Welcome to the first signs of spring.  Although it may still be cold in your parts, nature is beginning to wake up from its deep slumber and new life is stirring.

The Chinese character for the word spring is Chūn . It’s an image of the sun underneath a tree with grass on top.  The character speaks clearly: spring is yang (the sun), it’s the element of growth (wood), and it brings life (grass.)

Spring Character

In Traditional Chinese Medicine and qigong, spring is considered the beginning of the cycle of the seasons.  We welcome this time of year when nature is born again after the dark yin phase of winter. As the days are become longer, Mother Earth gives birth to the delightful aromas of fresh grasses and flowers. Spring’s rising yang energy supports growth, so it’s a good time for us to assume the movement of yang within ourselves.

While in winter we should sleep more, in spring we should be more active and focus on goals, start new projects, and encourage other people on their journeys.  Physically, spring is a great time to support liver detoxification and to strengthen the tendons and connective tissues.  Energetically, it’s a time to reboot our energy system so that we can restart the seasonal cycle with a clear mind.  Spiritually, spring is a special time to expand our vision, shift into new perspectives and focus on manifesting our highest potential.

Many qigong practices for spring come from dragon forms that use spirals and twists.  Most of these forms were developed through martial arts lineages that focused on creating a strong and flexible body.  I have developed a yoga-qigong YOQI video series which contains a super charged variety of seasonal practices which will detoxify, spiral, reboot and attune you to spring’s generous energy.

Your Spring Qigong Practice

Green Liver
Physically, spring qigong practices focus on the organs of the wood element: the liver and the gall bladder. The liver is the chief organ responsible for processing toxins in the body.  One of the liver's main jobs is to store the blood and filter toxic wastes from the bloodstream.  Another task is to produce many of the alkaline enzymes upon which immune response and other vital functions depend.  If the blood is constantly polluted by excess acid residues from a poor diet, alcohol and drugs, or excessive stress, the liver eventually gets overloaded with acid wastes and becomes deeply congested with toxic debris.  This results in qi stagnation which is experienced as tension, joint pain, headaches, physical weakness, painful menstruation.  Therefore, most qigong for the liver emphasize detoxification and purging.

Emotionally, our qigong will focus on transforming anger or frustration into forgiveness and kindness.  Our internal organs are reservoirs of energy.  In the Daoist healing tradition, both positive and negative emotions are associated with them.  The liver resonates with the emotional vibrations of anger and frustration.  Most of us know intuitively that if we are carrying around stress, anger, grief and emotional trauma, it has a direct effect on our body.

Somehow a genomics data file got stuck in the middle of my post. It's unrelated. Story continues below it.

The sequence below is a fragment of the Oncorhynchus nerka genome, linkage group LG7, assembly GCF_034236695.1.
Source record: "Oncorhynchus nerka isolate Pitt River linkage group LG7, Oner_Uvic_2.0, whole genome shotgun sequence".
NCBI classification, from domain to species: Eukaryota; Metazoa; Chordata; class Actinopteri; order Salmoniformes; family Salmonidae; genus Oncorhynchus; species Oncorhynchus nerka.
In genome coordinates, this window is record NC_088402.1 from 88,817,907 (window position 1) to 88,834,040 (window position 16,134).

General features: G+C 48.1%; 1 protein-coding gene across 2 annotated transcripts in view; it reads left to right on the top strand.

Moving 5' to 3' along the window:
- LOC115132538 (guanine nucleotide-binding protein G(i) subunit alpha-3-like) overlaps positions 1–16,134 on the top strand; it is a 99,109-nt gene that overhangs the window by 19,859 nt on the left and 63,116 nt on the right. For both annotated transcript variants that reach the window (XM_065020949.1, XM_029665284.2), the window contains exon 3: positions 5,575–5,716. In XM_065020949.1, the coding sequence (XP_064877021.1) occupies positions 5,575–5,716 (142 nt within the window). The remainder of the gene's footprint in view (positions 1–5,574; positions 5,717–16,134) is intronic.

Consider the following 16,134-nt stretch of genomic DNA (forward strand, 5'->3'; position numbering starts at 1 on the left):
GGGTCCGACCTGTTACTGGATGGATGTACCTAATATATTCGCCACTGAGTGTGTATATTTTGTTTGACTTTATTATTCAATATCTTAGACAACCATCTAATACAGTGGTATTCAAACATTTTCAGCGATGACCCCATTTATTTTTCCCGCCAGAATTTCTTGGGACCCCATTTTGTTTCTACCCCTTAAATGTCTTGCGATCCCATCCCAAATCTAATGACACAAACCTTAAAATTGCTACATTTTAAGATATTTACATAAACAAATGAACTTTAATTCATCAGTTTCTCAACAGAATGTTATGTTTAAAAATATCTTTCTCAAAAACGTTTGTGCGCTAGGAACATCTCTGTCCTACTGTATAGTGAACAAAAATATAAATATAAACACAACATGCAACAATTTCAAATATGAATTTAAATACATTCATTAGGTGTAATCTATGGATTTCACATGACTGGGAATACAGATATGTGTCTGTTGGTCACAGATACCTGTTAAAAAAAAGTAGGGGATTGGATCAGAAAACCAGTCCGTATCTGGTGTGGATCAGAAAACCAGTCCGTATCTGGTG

Over time, the accumulation of too much anger creates heat in the liver, resulting in stagnation and impedes our potential.  One of the most powerful tools to transform negative emotions is vibration.  The Six Healing Sounds Qigong is a vibrational healing method that dates back to the fourth century. It is a foundational YOQI practice we use to transform negative emotions into positive virtues.

Energetically, spring supports your ability to expand your vision and see new perspectives.  The energy of spring supports growth, expansion, vision and creativity.  In Daoist metaphysics, these virtues resonate with the spirit of the liver called the Hun.  The Hun spirit shines through our eyes and gives us the energy to put things into perspective—to see the big picture.  Spring is a good time to break free from old programs, open to new ideas and set our Hun free.  It’s also a prime time to take new ideas and make them into practical plans.  Through this process of actualizing the Hun, we come to realize that the largest perspective includes the highest good of all beings.

Spring is one of my favorite seasons to practice a diversity of qigong forms and is one of the largest collections in my library.  If you are interested, you can learn more about how to choose practices from my blog.  I suggest that you focus on practicing quality over quantity.  With consistent dedication and skillful effort, your qi and inner light shall blossom.

May the life force be with you!

This is an original article by Marisa Cranfill. Her videos Six Healing Sounds and Qigong for Stress Relief, and 5-part series, YoQi Qigong Flow for Happy Organs, will be available fall 2020 published by YMAA Publication Center.